My most memorable events on the program:

Three pivotal moments:

1.  In the pettah, the market place in Colombo, I stepped on a long rusty nail, driving it through my shoe.  I rested against the side of a building, but I couldn't remove the nail from the shoe and I couldn't walk.  An old beggar woman who, for some reason, reminded me of my grandmother (perhaps because my grandmother didn't speak English, either), pantomimed for me to give her my shoe. She was very serious, almost stern, but when she finally extricated the bent nail, we both laughed.  She shrugged her shoulders, beaming with satisfaction, as if to say, "See here, silly child, this is how it's done." I wanted to hug her, but instead I dug into my pocket to give her a few rupees. The smile dropped off her face.  Shall I spell it out?  I had cheapened her act of kindness, reduced her to a beggar when she had just demonstrated that we were equals, that human kindness is to be freely given and shared.

2.  I will never forget the extraordinary beauty of the tea country, lush and green, with hundreds of waterfalls.  Our bus zigzagged up one mountain and down another when suddenly, around a bend, we noticed an old man in a sarong selling postcards, the kind that tumble down, connected like an accordion.  The old man, frantic, would run up the mountain to beat the bus, jumping over the tea, reaching the next bend in the road further up the mountain just moments before us so he could display his cards again.  At each bend he was more exhausted, until he was finally bent over, defeated, trying to catch his breath.  I laughed with everyone else, except one girl who was sullen.  I asked her what was wrong.  She said, "Why are you laughing? Think about it."

3.  I was afraid to leave Sri Lanka because I knew I would never return.  Once we got to the airport, I realized I'd left my bag at the Ottery Inn, where we'd been staying.  It was at least an hour's drive. I expressed my gratitude to the driver who eventually arrived with my bag, a grandfatherly figure with a gray beard and a toothless smile.  He showed me photos of his daughter and granddaughter and explained how smart they were and how perfect their command of English.  He asked me to write a letter of reference for them, so they could come to the United States and have the same opportunities I have.  He had written their names and addresses on a neatly torn square of yellow lined paper and made me promise him I would write, though I knew I could and would do nothing for him.  He smiled and said, "You are a rich American--you are very lucky!"  I had heard this refrain often, and had always responded, with irritation, that all Americans were not rich and that I, certainly, was not rich. But it was my last hour in the country and it was probably my last chance to seize the uncomfortable moment of grace.  There was no more resistance; I do, in fact, have much, much more than grandfather (materially, at least). Not because of any cleverness or special merit, but by an accident of birth.  I am rich.  I just want more than he wants so I hadn't noticed.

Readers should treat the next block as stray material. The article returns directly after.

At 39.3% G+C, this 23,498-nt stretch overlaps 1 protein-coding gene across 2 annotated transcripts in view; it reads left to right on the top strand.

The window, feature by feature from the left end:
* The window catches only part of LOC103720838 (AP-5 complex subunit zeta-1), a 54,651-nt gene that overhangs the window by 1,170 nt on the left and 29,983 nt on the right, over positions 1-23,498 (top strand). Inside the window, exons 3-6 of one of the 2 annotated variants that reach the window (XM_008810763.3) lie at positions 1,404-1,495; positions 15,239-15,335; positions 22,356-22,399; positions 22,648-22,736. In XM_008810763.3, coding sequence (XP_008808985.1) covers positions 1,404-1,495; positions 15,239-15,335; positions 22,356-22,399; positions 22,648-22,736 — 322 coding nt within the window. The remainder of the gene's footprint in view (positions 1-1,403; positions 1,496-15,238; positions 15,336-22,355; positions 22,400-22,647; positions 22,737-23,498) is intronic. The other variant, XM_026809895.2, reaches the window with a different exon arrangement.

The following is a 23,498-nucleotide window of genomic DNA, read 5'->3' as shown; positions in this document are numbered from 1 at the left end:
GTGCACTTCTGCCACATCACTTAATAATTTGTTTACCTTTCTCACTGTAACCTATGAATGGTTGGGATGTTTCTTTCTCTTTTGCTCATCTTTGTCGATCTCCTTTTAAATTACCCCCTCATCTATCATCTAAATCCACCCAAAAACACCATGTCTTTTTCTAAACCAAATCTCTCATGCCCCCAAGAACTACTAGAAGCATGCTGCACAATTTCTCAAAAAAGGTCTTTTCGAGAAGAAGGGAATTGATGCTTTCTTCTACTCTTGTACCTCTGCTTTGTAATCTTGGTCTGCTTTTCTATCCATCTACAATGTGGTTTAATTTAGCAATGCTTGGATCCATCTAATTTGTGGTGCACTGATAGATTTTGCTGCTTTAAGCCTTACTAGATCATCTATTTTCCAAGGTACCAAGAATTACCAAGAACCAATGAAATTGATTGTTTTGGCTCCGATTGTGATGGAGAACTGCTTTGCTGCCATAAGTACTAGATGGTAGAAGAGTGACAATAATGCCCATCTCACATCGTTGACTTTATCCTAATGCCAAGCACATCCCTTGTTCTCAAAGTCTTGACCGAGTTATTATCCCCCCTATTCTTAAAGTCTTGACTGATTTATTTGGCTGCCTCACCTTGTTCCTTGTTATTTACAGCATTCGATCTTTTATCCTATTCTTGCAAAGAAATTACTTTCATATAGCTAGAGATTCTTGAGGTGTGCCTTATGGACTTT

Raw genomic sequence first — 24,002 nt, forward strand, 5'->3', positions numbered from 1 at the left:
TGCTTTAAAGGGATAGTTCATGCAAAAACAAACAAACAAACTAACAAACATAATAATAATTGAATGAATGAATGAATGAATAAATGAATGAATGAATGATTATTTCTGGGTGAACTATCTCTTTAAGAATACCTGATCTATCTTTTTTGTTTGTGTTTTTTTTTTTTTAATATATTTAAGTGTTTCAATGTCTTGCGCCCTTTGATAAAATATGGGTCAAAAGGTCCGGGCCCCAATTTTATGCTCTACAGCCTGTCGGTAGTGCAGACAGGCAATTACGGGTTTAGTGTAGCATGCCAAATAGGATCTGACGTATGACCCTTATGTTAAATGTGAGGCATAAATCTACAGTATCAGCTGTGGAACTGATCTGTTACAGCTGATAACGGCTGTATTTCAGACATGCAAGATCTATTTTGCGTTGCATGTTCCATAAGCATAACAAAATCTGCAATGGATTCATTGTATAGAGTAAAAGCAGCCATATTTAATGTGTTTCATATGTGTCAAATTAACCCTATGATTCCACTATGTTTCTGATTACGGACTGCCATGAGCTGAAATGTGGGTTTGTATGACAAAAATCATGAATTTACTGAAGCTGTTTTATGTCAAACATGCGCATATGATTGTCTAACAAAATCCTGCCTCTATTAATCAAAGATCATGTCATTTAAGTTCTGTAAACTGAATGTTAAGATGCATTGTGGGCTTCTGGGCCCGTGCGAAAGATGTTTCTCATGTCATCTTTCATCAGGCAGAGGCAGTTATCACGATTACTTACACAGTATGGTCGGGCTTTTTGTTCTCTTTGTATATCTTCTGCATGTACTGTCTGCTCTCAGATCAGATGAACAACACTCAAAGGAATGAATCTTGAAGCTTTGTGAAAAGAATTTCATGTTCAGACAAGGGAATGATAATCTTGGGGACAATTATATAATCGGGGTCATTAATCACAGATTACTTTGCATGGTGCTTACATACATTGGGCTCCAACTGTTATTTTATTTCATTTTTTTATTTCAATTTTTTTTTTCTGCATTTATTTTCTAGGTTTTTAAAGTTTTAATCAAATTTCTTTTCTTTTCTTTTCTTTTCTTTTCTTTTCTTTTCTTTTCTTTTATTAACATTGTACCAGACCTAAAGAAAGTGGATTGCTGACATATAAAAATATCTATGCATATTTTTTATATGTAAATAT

The activities I participated in:

My independent study, the culmination of my academic work in Sri Lanka, was to be field research on the practice of exorcism.  I had done my reading and made connections and bravely set out on a bus into some remote-seeming village to interview a Sri Lankan who had himself written extensively on exorcism and would arrange for me to accompany him to an exorcism and be my interpreter.

I have read about harassment in other alumni profiles.  I was the only Caucasian in the bus, with the added oddity of being a young female traveling alone.  I sat next to a woman and her little daughter, feeling quite brave, but safe.  She pulled my hair and touched my skin while her mother giggled.  The mother asked me something I didn't understand.  Then she tugged my hair and laughed, too.  I felt I was being gracious by allowing strangers access to my body.  I felt I had no choice.  The men sitting behind me poked their fingers under me, between the wooden slats of my bus seat, so they could get a feel, too.  The bus had become crowded inside and out, with standing bodies pushing against me and a number of people hanging off the sides of the bus.

The exorcism specialist was rather handsome, with a soft, soothing voice and uncombed black hair that was pushed back from his brow.  In my imagination he was always the exorcist.  His wife followed us to a tiled veranda and instructed servants to bring tea before she withdrew into another part of the house.  I sat before him in an elaborate wicker chair, taking notes and answering his questions, as if facing a foreign dignitary.  He gesticulated grandly and I observed that he had an extra thumb, a little appendage which bobbled along as he waved his arms before me.  He waved extravagantly.  It was as if he wanted to display it, and try as I might to be polite and avert my eyes, I couldn't take my eyes off it. He had learned of an exorcism that was to take place in a few days and was writing the information for me when he stopped.

"I've never seen this before!"  The floor was covered with tiny red ants and they were all headed for me.  He watched while they crawled over my sandals, stinging my feet with their bites.  "This is very unusual."

Later on, as I waited on the dusty road for my bus back to Colombo, mosquito bites welted up on my arms.  It was a mosquito bite that infected me with Dengue Fever, a tropical disease that's also known as Break-Bone Fever.  Within a few days I was delirious, hospitalized with a fever of 104, with broken capillaries creating a delicate lacework pattern under my skin.  I never saw my exorcism but I wondered, in my delirium, what may have possessed me.

What I miss most: